If you are in a meeting, and especially if you are running the meeting, and you hear “hepeating” happen, you could call it out by saying, “Janice, you said that five minutes ago, and John, thank you for reinforcing it.

"Have her back when she’s not in the room.".... Call out injustices even if they don’t impact you….Silence about injustice is interpreted…as support for the status quo....If a man makes a sexist joke say…‘I don’t think that is okay.’” In the 7 Tips article, the author said “When you hear a woman called ‘bossy’ or ‘’shrill,’ request a specific example of what the woman did and then ask, ‘Would you have the same reaction if a man did the same thing?’"

Men had all the power and most of the jobs in the workplace until my generation when the birth control pill changed things, but I didn’t witness inequality in my home. My mother was an equal partner with my daddy when they opened a grocery store in a rural crossroads town in 1936. She continued to teach high school business classes for eight years while they got it off the ground and before they had children. I grew up seeing that, and yet, I had inequity in my marriage in the beginning. I married a doctor and because he made more money, he thought he had more rights while I was at home with two babies. At first, I almost agreed with him. Babies caused enough chaos and confusion in my head, and I wasn’t thinking clearly for a while.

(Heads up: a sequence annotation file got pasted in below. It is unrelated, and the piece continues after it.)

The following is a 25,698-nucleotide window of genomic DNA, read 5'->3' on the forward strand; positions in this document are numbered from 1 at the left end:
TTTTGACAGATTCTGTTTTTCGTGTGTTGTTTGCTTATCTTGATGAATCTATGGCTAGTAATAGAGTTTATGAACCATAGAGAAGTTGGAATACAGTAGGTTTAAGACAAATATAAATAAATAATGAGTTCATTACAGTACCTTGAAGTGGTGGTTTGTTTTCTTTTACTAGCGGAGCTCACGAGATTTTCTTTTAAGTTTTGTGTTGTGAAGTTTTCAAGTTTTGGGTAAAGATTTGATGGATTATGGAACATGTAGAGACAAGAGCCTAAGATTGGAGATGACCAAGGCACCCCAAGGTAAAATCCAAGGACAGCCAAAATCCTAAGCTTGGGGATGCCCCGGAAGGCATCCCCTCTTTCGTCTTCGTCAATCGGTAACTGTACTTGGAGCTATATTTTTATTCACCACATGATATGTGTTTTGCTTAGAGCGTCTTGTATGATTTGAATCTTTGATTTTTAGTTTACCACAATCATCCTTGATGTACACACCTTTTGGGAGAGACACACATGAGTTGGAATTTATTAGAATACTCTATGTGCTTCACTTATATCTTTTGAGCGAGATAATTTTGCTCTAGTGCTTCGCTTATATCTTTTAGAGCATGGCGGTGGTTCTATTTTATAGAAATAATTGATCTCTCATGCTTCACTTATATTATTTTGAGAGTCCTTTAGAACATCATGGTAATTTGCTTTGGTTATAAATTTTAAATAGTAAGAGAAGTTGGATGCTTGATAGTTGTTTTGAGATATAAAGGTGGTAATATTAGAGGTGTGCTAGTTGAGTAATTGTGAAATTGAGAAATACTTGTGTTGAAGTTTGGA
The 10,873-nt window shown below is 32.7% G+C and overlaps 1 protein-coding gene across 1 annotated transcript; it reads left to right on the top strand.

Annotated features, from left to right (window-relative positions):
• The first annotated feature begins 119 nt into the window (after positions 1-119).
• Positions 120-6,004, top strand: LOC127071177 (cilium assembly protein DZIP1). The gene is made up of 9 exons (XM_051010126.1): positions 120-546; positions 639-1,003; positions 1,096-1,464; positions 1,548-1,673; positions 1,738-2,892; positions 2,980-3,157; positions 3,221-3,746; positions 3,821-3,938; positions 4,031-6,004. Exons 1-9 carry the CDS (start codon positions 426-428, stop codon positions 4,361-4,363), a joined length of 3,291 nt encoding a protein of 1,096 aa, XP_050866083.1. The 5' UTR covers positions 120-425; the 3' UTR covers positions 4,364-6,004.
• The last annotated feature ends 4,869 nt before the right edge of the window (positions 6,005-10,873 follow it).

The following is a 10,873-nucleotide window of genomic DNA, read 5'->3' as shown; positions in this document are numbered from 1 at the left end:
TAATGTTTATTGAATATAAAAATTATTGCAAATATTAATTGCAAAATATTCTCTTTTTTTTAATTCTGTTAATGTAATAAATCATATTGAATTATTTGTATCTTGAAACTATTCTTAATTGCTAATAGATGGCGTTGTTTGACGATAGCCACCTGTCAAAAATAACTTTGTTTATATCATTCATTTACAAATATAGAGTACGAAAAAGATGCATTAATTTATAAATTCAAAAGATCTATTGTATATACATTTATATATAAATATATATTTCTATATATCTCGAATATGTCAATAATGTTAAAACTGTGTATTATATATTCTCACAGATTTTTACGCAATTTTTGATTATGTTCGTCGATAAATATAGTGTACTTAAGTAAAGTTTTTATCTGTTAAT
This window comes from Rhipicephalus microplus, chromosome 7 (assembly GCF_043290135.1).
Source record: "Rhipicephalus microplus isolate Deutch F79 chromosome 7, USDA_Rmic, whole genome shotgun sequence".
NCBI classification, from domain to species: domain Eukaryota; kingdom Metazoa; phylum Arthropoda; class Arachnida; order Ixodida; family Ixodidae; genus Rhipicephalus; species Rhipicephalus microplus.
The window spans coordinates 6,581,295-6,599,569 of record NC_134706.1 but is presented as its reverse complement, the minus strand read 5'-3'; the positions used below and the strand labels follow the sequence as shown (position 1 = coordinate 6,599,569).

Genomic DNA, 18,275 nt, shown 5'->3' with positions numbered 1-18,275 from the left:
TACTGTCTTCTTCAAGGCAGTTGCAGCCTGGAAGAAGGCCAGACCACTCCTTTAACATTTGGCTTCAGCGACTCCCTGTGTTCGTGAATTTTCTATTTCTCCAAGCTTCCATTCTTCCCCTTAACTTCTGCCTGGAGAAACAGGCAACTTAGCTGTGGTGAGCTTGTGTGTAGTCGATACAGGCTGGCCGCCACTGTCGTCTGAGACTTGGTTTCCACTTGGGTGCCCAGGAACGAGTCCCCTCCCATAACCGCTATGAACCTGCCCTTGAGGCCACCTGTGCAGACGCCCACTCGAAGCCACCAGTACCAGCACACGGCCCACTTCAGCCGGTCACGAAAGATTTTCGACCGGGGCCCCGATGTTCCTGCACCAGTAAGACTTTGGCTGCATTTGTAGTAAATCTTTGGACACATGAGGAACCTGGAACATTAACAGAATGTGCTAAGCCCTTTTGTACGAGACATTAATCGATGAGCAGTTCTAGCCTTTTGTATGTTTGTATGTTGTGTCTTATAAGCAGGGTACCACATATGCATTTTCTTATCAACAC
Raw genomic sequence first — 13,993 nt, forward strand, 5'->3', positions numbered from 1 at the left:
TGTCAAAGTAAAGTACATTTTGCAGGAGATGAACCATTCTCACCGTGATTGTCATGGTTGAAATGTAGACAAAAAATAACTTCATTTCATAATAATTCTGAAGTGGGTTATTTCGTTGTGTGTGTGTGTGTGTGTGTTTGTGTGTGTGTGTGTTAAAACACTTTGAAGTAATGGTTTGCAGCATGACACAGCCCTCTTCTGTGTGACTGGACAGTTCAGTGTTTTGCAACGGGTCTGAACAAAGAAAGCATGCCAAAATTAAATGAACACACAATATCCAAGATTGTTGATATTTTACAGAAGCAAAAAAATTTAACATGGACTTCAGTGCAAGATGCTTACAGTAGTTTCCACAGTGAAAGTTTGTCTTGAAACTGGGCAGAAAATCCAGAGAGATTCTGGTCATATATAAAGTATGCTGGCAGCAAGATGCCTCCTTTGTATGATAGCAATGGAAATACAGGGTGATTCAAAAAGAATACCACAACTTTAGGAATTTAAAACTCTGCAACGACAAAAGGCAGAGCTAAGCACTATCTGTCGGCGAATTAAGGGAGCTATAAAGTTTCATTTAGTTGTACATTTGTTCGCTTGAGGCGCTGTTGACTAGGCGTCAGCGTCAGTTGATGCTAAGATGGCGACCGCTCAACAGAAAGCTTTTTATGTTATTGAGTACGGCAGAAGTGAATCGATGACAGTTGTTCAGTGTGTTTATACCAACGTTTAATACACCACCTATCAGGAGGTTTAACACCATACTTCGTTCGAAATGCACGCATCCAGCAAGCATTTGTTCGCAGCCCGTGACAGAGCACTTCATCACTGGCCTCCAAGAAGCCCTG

I moved into equality by starting graduate school when my children were two and five. Then I taught as an adjunct faculty in various colleges until I went back to work fulltime when the children were 15 and 17. If you have managed a household well, you can manage a team. People at work often act like your children did. I worked with another woman who said it was her parenting skills of clearly describing expectations, refereeing, negotiating, giving positive and negative feedback that she called on most often in her management job. I agreed.

My husband was resistant at first to my independent moves because it was nice to have someone taking care of the home front, so he didn’t have to worry about it. In his childhood, he also didn’t have examples of women who worked if they didn’t have to. I believe his goal was to provide for us, so I didn’t have to work. After many direct and sometimes difficult conversations he got on board. Then, he was not only supportive and actively worked to advance my career but also took great pride in my accomplishments.

In that job I had a boss who was very demanding, but who also did all the supportive things I’ve included above. I've benefited greatly from men who were willing to be allies. What have you seen men do to help women advance at work?